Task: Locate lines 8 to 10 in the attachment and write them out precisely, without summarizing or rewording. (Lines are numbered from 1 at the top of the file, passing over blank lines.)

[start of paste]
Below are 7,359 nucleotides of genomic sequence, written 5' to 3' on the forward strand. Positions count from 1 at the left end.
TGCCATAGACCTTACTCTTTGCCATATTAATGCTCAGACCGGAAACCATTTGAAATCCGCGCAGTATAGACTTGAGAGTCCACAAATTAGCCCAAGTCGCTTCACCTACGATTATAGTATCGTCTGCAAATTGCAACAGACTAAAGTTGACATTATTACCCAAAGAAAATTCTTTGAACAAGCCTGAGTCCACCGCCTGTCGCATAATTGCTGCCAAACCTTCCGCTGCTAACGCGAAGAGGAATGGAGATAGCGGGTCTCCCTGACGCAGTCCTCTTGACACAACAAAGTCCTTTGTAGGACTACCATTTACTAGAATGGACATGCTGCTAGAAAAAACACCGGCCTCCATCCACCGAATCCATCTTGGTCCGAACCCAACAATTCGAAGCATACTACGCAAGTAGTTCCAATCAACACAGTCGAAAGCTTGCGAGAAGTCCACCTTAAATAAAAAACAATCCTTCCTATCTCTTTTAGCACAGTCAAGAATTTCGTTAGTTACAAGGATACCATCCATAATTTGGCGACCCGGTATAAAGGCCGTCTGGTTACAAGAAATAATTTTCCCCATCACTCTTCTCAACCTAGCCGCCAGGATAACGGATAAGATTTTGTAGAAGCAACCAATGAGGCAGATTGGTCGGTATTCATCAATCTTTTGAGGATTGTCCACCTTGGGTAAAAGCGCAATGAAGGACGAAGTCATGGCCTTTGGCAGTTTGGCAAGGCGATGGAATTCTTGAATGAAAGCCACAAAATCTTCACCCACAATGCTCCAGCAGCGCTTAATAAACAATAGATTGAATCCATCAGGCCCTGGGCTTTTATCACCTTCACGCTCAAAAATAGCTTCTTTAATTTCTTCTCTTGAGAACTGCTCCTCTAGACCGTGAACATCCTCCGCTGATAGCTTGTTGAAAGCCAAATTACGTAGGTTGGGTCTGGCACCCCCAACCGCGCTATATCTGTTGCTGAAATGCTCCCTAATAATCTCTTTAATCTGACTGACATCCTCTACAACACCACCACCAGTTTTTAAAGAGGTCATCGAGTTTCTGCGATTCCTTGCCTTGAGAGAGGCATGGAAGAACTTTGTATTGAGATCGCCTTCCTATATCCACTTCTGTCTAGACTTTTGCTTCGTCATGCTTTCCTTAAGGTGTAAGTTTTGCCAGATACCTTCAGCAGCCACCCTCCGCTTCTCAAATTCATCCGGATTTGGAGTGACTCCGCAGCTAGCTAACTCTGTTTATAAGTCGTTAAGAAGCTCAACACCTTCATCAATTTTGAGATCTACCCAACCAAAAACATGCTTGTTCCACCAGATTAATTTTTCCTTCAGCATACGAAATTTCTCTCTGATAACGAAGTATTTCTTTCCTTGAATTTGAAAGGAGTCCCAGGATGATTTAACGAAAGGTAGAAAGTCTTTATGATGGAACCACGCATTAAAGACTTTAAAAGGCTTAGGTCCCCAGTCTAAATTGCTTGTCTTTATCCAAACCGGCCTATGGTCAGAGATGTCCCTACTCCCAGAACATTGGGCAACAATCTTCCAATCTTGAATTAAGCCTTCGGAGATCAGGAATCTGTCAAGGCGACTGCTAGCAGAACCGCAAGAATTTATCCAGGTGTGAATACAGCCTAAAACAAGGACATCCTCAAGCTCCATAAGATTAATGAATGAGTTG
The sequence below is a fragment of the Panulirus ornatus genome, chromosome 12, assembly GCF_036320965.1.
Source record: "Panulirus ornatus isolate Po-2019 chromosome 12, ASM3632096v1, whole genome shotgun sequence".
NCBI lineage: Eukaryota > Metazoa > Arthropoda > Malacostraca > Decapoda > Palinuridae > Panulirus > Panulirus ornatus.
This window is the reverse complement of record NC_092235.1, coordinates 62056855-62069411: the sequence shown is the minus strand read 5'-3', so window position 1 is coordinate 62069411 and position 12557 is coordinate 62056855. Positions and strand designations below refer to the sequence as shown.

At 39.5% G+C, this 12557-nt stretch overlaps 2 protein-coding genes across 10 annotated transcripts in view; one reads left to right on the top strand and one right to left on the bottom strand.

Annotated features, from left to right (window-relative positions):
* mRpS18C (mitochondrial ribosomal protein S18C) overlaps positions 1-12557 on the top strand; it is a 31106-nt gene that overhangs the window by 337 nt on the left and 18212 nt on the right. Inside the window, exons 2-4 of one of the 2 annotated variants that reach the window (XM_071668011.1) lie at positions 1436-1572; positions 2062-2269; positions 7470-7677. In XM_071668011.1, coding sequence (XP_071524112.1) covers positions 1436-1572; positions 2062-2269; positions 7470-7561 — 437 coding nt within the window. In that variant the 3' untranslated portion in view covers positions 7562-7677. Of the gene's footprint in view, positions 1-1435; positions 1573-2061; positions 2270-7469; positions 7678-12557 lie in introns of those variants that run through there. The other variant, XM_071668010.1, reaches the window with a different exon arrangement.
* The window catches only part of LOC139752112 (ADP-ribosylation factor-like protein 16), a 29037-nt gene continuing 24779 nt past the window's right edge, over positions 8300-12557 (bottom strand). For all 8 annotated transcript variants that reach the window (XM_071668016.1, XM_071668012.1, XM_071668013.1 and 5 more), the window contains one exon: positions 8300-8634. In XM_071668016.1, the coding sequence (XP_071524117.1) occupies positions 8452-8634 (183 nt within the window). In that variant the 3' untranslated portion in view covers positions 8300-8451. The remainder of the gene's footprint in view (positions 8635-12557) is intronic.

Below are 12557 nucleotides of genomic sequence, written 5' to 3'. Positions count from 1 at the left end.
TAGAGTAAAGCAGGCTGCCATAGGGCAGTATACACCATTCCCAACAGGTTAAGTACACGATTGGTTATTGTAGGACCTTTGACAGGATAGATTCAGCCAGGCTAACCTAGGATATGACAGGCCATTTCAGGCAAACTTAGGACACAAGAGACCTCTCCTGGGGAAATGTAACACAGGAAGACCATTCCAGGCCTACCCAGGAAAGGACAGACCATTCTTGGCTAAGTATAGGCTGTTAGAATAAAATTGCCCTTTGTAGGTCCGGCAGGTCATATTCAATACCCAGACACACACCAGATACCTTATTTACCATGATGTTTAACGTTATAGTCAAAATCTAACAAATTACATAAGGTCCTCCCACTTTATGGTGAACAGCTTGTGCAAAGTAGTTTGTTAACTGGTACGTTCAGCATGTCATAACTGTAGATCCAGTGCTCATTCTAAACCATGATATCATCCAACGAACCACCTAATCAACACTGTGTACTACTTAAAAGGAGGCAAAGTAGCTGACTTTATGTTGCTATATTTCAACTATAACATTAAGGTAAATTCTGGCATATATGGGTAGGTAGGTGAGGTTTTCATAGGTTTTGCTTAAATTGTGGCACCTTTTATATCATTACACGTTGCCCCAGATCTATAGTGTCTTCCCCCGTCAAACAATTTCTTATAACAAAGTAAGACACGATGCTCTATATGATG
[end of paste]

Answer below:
Annotated features, from left to right (window-relative positions):
* mRpS18C (mitochondrial ribosomal protein S18C) overlaps positions 1-12557 on the top strand; it is a 31106-nt gene that overhangs the window by 337 nt on the left and 18212 nt on the right. Inside the window, exons 2-4 of one of the 2 annotated variants that reach the window (XM_071668011.1) lie at positions 1436-1572; positions 2062-2269; positions 7470-7677. In XM_071668011.1, coding sequence (XP_071524112.1) covers positions 1436-1572; positions 2062-2269; positions 7470-7561 — 437 coding nt within the window. In that variant the 3' untranslated portion in view covers positions 7562-7677. Of the gene's footprint in view, positions 1-1435; positions 1573-2061; positions 2270-7469; positions 7678-12557 lie in introns of those variants that run through there. The other variant, XM_071668010.1, reaches the window with a different exon arrangement.
* The window catches only part of LOC139752112 (ADP-ribosylation factor-like protein 16), a 29037-nt gene continuing 24779 nt past the window's right edge, over positions 8300-12557 (bottom strand). For all 8 annotated transcript variants that reach the window (XM_071668016.1, XM_071668012.1, XM_071668013.1 and 5 more), the window contains one exon: positions 8300-8634. In XM_071668016.1, the coding sequence (XP_071524117.1) occupies positions 8452-8634 (183 nt within the window). In that variant the 3' untranslated portion in view covers positions 8300-8451. The remainder of the gene's footprint in view (positions 8635-12557) is intronic.